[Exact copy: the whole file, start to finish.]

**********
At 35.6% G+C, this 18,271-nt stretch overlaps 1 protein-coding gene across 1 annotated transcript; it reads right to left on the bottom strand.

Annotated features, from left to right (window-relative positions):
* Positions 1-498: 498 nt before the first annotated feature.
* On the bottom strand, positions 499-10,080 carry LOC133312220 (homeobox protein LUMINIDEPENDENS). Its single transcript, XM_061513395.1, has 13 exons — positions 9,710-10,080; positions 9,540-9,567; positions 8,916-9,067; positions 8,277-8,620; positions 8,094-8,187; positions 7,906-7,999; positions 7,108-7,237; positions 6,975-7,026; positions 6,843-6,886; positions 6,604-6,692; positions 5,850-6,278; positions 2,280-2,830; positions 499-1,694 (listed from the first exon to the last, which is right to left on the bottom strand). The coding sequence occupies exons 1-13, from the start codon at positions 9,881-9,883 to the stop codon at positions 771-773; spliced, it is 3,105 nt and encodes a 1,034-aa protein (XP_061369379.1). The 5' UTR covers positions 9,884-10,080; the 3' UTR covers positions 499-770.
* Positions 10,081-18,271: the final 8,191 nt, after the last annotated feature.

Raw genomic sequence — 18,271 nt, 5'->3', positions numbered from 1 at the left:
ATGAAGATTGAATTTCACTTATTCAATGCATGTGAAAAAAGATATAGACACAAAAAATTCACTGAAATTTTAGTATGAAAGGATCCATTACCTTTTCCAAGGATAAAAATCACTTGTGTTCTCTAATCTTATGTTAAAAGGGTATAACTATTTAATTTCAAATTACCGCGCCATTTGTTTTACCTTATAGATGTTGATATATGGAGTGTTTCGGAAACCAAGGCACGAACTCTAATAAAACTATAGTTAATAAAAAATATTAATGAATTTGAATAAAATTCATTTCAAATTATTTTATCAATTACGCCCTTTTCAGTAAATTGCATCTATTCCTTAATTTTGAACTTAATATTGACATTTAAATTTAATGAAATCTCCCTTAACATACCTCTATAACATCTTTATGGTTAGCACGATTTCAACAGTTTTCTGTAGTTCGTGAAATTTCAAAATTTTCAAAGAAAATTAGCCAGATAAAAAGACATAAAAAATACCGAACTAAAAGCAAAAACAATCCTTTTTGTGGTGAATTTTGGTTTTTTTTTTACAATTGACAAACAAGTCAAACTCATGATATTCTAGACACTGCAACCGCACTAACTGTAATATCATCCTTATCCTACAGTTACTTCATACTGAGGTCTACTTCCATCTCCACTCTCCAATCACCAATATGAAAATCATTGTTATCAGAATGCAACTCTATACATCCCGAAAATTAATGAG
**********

At 35.6% G+C, this 18,271-nt stretch overlaps 1 protein-coding gene across 1 annotated transcript; it reads right to left on the bottom strand.

Annotated features, from left to right (window-relative positions):
* Positions 1-498: 498 nt before the first annotated feature.
* On the bottom strand, positions 499-10,080 carry LOC133312220 (homeobox protein LUMINIDEPENDENS). Its single transcript, XM_061513395.1, has 13 exons — positions 9,710-10,080; positions 9,540-9,567; positions 8,916-9,067; positions 8,277-8,620; positions 8,094-8,187; positions 7,906-7,999; positions 7,108-7,237; positions 6,975-7,026; positions 6,843-6,886; positions 6,604-6,692; positions 5,850-6,278; positions 2,280-2,830; positions 499-1,694 (listed from the first exon to the last, which is right to left on the bottom strand). The coding sequence occupies exons 1-13, from the start codon at positions 9,881-9,883 to the stop codon at positions 771-773; spliced, it is 3,105 nt and encodes a 1,034-aa protein (XP_061369379.1). The 5' UTR covers positions 9,884-10,080; the 3' UTR covers positions 499-770.
* Positions 10,081-18,271: the final 8,191 nt, after the last annotated feature.

Raw genomic sequence — 18,271 nt, 5'->3', positions numbered from 1 at the left:
ATGAAGATTGAATTTCACTTATTCAATGCATGTGAAAAAAGATATAGACACAAAAAATTCACTGAAATTTTAGTATGAAAGGATCCATTACCTTTTCCAAGGATAAAAATCACTTGTGTTCTCTAATCTTATGTTAAAAGGGTATAACTATTTAATTTCAAATTACCGCGCCATTTGTTTTACCTTATAGATGTTGATATATGGAGTGTTTCGGAAACCAAGGCACGAACTCTAATAAAACTATAGTTAATAAAAAATATTAATGAATTTGAATAAAATTCATTTCAAATTATTTTATCAATTACGCCCTTTTCAGTAAATTGCATCTATTCCTTAATTTTGAACTTAATATTGACATTTAAATTTAATGAAATCTCCCTTAACATACCTCTATAACATCTTTATGGTTAGCACGATTTCAACAGTTTTCTGTAGTTCGTGAAATTTCAAAATTTTCAAAGAAAATTAGCCAGATAAAAAGACATAAAAAATACCGAACTAAAAGCAAAAACAATCCTTTTTGTGGTGAATTTTGGTTTTTTTTTTACAATTGACAAACAAGTCAAACTCATGATATTCTAGACACTGCAACCGCACTAACTGTAATATCATCCTTATCCTACAGTTACTTCATACTGAGGTCTACTTCCATCTCCACTCTCCAATCACCAATATGAAAATCATTGTTATCAGAATGCAACTCTATACATCCCGAAAATTAATGAG